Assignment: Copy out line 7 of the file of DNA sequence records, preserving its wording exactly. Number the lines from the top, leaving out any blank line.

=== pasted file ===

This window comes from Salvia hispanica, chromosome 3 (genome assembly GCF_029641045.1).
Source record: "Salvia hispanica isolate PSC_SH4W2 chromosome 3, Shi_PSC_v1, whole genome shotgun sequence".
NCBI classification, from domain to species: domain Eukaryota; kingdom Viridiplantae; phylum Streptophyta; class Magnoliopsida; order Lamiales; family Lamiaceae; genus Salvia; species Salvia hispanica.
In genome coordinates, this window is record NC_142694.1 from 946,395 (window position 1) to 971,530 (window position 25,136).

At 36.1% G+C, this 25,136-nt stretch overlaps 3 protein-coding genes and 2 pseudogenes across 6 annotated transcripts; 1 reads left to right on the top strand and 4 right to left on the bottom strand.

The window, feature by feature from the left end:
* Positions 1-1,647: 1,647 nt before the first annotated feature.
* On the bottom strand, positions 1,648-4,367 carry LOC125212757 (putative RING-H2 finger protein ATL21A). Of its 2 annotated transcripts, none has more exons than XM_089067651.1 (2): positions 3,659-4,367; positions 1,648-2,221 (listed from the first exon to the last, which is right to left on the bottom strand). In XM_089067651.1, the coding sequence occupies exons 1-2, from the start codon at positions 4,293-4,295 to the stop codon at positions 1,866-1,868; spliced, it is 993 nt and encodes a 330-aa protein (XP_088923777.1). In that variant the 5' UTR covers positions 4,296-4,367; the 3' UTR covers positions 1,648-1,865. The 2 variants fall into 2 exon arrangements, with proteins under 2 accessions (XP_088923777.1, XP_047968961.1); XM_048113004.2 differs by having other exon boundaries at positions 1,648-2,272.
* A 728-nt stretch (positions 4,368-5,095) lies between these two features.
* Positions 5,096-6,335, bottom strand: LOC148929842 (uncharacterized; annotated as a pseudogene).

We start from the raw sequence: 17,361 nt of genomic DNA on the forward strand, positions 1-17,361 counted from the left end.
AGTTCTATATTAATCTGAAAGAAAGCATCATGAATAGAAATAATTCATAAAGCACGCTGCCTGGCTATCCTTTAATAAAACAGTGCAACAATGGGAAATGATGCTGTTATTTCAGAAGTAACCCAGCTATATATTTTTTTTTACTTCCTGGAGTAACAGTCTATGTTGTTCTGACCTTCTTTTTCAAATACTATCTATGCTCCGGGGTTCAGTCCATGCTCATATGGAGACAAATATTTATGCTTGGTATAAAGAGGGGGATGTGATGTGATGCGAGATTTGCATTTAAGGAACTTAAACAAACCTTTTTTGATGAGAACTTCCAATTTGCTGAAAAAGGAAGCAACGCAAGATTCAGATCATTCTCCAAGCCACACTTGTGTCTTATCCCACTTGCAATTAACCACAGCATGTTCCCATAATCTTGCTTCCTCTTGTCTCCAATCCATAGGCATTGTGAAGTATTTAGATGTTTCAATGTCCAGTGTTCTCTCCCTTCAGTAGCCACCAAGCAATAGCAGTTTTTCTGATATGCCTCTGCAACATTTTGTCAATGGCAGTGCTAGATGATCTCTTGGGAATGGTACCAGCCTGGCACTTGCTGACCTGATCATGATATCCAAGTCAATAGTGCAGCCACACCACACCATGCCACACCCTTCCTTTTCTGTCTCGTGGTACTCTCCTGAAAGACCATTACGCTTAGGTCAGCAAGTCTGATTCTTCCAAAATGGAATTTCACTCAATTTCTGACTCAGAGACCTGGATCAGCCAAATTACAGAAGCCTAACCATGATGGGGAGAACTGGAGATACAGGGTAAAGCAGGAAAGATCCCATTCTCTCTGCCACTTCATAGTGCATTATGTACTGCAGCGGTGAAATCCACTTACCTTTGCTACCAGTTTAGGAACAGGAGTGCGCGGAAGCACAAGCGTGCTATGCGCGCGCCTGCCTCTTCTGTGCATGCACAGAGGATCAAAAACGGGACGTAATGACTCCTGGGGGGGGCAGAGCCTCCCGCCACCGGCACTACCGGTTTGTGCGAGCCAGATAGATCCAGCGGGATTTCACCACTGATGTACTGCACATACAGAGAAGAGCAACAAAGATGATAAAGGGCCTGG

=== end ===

* Positions 1-1,647: 1,647 nt before the first annotated feature.